Nevertheless, it seems as if we are forced to do so. If new items are field tested, the interest is exclusively in their properties, and any confounding with the abilities of the largely arbitrary selection of test takers used in the study would bias our inferences about them. Likewise, if examinees are tested, the interest is only in their abilities and we do not want their scores to be biased by the incidental properties of the items.
Classical test theory does create such biases. For instance, it treats the p-values of the items as their difficulty parameters, but these values equally depend on the abilities of the sample of test takers used in the field test. In spite of the terminology, the same holds for its item-discrimination parameters and definition of test reliability.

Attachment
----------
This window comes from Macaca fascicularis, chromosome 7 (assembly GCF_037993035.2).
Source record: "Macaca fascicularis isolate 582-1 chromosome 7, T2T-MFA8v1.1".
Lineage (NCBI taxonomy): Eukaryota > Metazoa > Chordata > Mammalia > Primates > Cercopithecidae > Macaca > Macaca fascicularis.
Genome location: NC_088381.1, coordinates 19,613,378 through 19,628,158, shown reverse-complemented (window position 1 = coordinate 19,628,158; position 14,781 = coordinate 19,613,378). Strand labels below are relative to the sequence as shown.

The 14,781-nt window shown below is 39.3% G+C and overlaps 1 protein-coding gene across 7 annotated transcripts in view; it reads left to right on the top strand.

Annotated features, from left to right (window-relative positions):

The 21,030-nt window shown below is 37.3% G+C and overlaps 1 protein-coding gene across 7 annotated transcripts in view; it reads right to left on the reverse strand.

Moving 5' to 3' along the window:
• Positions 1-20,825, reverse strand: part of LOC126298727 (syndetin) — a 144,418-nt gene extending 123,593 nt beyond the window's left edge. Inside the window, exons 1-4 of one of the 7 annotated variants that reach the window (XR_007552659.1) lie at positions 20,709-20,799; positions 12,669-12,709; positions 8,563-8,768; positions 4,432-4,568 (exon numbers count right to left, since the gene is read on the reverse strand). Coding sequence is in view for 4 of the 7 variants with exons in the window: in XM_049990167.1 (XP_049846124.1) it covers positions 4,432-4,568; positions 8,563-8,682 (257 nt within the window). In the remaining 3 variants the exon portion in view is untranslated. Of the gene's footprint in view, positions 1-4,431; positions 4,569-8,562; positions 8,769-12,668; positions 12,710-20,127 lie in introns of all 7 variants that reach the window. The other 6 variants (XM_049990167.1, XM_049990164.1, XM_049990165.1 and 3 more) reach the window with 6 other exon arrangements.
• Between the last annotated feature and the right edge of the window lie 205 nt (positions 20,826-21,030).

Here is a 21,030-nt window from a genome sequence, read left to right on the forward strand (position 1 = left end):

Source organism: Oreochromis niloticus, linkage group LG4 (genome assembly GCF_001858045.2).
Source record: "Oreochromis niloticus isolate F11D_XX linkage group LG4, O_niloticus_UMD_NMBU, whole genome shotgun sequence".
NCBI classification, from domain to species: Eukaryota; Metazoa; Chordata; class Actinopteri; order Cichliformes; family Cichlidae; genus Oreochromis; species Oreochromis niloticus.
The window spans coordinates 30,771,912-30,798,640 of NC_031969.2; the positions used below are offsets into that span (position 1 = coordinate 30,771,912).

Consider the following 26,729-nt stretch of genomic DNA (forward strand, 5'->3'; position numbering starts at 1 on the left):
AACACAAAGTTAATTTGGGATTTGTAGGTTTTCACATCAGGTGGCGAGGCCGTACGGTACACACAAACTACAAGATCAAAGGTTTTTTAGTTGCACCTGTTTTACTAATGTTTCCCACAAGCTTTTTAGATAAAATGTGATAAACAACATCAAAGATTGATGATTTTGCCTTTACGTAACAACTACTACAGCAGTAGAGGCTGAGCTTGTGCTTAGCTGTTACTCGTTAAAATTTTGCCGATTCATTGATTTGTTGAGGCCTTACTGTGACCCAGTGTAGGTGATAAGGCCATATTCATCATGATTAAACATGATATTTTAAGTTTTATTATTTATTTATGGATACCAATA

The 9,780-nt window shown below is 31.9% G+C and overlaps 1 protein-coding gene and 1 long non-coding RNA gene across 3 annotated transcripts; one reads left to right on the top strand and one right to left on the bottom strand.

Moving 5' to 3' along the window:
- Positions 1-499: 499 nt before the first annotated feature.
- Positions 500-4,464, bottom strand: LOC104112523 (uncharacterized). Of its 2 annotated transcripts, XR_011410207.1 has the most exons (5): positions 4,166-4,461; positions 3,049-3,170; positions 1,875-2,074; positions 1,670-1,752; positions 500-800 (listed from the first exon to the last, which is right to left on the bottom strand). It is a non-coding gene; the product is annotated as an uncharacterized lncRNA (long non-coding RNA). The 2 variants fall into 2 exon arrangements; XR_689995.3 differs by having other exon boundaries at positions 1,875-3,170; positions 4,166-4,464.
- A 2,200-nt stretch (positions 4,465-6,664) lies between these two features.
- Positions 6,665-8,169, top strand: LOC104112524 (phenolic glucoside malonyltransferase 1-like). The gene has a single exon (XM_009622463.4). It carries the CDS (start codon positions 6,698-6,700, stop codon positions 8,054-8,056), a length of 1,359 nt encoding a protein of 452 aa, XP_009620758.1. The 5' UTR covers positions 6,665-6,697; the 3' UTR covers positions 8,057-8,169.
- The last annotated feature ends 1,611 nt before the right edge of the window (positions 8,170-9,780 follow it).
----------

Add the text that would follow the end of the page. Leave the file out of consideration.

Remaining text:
On the other hand, the number-correct scores typically used in classical test theory are scores equally indicative of the difficulty of the test as the abilities of test takers. In fact, the tradition of indexing such parameters and scores by the items or test takers only systematically hides this confounding.
IRT solves the problem by recognizing each response as the outcome of a distinct probability experiment that has to be modelled with separate parameters for the item and test taker effects. Consequently, its item parameters allow us to correct for item effects when we estimate the abilities.
Likewise, the presence of the ability parameters allows us to correct for their effects when estimating the item parameter. One of the best introductions to this change of the paradigm is Rasch, which is mandatory reading for anyone with an interest in the subject…and places the new paradigm in the wider context of the research tradition still found in the behavioral and social sciences with its persistent interest in vaguely defined ‘populations’ of subjects, who, except for some random noise, are treated as exchangeable, as well as its use of statistical techniques as correlation coefficients, analysis of variance, and hypothesis testing that assume ‘random sampling’ from them.